American composer Scott Wollschleger has described his music as "following lightly in the footsteps of the New York School," the experimentally minded set of composers inspired by John Cage. Wollschleger has combined experiments of his own with a background of contemporary philosophy, producing accessible works that swim in new intellectual currents.
Wollschleger was born and grew up in Erie, Pennsylvania. He moved to New York, where he earned a Master of Music degree from the Manhattan School of Music in 2005. His teacher there was Nils Vigeland, a favorite student of the New York School composer Morton Feldman. After earning his degree, Wollschleger won support from prestigious New York contemporary music funders: New Music USA, BMI, the New York Foundation for the Arts, and the Yvar Mikhashoff Trust for New Music. He himself served as co-artistic director of Red Light New Music, a group promoting contemporary music.
Wollschleger's work has been informed by the writings of philosophers Gilles Deleuze and Friedrich Nietzsche, and the poet and playwright Bertolt Brecht. He has coined the word "brontal" -- both adjective and noun, and a component of several work titles -- defined as "the idea that we can create art that is very basic and human by discovering the sensation of an object." The term was derived from Deleuze's ideas, and Wollschleger has collaborated with a Deleuze scholar, Corry Shores, in unique multimedia presentations. In his own words, his music explores themes of art in dystopia, the conceptualization of silence, synesthesia, and creative repetition in form. Wollschleger's compositions have been included on the album Barbary Coast by the Red Light New Music group, and influential new music critic Alex Ross has called him "a formidable, individual presence." His solo percussion work We Have Taken and Eaten was featured on the National Public Radio program Arts & Letters.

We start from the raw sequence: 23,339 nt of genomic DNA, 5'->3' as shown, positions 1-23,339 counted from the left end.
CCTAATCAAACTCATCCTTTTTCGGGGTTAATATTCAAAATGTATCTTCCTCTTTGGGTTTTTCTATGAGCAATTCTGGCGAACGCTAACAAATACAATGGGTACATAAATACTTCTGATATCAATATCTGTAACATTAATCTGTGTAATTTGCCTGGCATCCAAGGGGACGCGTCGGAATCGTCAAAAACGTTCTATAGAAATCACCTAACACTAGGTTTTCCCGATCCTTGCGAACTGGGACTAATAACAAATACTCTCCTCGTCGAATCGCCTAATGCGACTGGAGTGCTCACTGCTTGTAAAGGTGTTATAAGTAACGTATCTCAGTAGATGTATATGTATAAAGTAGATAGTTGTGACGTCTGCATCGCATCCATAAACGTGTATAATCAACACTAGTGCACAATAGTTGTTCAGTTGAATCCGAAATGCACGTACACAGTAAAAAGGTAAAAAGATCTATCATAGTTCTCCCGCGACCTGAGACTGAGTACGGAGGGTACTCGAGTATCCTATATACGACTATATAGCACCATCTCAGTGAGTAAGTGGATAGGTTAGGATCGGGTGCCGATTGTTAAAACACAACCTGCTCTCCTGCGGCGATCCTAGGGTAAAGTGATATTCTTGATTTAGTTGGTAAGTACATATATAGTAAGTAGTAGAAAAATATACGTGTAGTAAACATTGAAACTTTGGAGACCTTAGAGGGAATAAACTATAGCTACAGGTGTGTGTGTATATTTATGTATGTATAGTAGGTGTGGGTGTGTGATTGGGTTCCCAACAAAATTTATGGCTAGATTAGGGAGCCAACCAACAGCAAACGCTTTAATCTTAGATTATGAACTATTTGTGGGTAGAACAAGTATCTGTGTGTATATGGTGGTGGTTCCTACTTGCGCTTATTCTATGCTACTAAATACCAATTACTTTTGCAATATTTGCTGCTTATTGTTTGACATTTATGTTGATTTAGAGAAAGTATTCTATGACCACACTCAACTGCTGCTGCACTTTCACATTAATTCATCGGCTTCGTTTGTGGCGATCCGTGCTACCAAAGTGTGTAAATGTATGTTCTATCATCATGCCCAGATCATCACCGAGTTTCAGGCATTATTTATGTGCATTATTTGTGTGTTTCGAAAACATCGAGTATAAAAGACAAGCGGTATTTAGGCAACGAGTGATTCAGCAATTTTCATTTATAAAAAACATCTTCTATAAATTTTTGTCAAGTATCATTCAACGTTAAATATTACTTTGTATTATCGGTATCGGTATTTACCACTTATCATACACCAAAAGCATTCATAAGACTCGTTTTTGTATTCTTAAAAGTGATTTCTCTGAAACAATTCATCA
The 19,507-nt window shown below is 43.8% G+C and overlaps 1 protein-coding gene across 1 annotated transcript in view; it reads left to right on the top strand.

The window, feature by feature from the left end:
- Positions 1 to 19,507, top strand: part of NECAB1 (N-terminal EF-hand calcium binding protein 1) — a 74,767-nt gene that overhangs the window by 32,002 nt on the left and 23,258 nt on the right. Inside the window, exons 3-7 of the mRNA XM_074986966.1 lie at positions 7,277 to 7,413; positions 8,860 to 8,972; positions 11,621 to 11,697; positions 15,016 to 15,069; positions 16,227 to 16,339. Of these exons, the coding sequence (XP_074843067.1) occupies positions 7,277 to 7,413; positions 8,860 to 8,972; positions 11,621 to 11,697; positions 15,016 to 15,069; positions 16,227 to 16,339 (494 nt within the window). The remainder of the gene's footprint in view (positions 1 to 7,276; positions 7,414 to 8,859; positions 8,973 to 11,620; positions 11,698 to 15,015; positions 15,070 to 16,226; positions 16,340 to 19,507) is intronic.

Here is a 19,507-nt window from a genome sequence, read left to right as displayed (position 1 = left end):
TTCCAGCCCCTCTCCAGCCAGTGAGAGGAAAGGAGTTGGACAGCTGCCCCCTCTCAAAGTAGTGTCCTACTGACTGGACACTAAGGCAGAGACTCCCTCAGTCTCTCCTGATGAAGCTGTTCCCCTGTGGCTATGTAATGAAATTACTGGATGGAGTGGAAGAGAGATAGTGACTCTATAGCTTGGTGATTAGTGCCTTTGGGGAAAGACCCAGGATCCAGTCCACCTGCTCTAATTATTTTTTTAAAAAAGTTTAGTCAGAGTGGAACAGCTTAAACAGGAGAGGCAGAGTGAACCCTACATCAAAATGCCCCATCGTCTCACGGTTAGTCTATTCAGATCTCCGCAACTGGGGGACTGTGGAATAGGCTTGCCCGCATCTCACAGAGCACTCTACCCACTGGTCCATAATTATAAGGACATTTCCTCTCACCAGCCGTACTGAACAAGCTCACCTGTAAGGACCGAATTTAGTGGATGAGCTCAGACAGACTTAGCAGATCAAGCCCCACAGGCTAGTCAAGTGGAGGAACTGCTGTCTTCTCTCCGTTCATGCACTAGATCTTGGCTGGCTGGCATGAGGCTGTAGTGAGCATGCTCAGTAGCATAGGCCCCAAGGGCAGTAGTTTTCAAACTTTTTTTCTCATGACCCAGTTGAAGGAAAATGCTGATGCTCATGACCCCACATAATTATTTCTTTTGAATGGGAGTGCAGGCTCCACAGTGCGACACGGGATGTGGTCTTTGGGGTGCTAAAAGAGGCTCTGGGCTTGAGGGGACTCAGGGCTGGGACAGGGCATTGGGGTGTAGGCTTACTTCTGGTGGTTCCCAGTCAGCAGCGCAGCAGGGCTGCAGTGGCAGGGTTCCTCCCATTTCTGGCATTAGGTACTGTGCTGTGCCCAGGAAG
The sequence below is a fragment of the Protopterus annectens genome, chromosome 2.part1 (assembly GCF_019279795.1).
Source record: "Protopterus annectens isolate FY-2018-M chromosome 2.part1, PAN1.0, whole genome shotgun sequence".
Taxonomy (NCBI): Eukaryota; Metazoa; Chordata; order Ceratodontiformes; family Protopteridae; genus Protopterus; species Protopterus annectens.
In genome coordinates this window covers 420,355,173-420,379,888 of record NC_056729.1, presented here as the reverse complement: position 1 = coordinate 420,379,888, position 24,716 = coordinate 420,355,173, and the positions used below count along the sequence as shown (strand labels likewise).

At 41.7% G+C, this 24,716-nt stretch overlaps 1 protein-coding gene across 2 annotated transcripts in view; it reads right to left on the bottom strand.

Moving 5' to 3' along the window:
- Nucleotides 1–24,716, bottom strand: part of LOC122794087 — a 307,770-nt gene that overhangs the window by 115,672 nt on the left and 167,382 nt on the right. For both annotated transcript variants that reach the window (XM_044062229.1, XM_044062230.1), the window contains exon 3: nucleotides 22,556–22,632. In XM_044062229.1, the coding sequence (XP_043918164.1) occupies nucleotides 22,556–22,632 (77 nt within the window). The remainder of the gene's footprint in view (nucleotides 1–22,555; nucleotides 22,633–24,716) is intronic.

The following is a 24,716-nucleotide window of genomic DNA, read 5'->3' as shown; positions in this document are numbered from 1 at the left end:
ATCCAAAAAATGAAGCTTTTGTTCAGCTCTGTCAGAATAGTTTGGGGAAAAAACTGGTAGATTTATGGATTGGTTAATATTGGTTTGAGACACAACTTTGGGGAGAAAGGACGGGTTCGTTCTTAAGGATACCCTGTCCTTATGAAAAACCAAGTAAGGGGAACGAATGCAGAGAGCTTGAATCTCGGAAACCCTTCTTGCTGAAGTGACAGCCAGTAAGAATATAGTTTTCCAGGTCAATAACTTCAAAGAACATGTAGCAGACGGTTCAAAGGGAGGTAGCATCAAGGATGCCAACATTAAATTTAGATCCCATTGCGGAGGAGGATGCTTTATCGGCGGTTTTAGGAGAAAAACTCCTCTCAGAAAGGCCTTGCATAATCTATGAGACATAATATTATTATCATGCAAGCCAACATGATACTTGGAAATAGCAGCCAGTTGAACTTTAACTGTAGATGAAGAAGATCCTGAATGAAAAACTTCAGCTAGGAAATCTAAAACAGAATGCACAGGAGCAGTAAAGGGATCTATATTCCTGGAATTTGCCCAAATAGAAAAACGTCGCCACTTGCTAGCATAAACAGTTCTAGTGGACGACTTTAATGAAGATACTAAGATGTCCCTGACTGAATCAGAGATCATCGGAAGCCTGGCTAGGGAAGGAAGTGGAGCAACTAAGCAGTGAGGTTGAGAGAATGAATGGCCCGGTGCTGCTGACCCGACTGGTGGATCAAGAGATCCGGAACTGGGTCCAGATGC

In 2017 Wollschleger released his debut album, Soft Aberration. The album's issuer, New Focus Recordings, described Wollschleger's piano trio, Brontal Symmetry, this way: "The work is comprised of a series of 'discarded scraps' from other pieces, and Wollschleger introduces them, jumpcuts to other material, and comes back, playing a kind of memory game with the listener. The music itself careens between cartoonish, macabre, and mechanical -- one could almost imagine it as the soundtrack to an avant-garde film noire."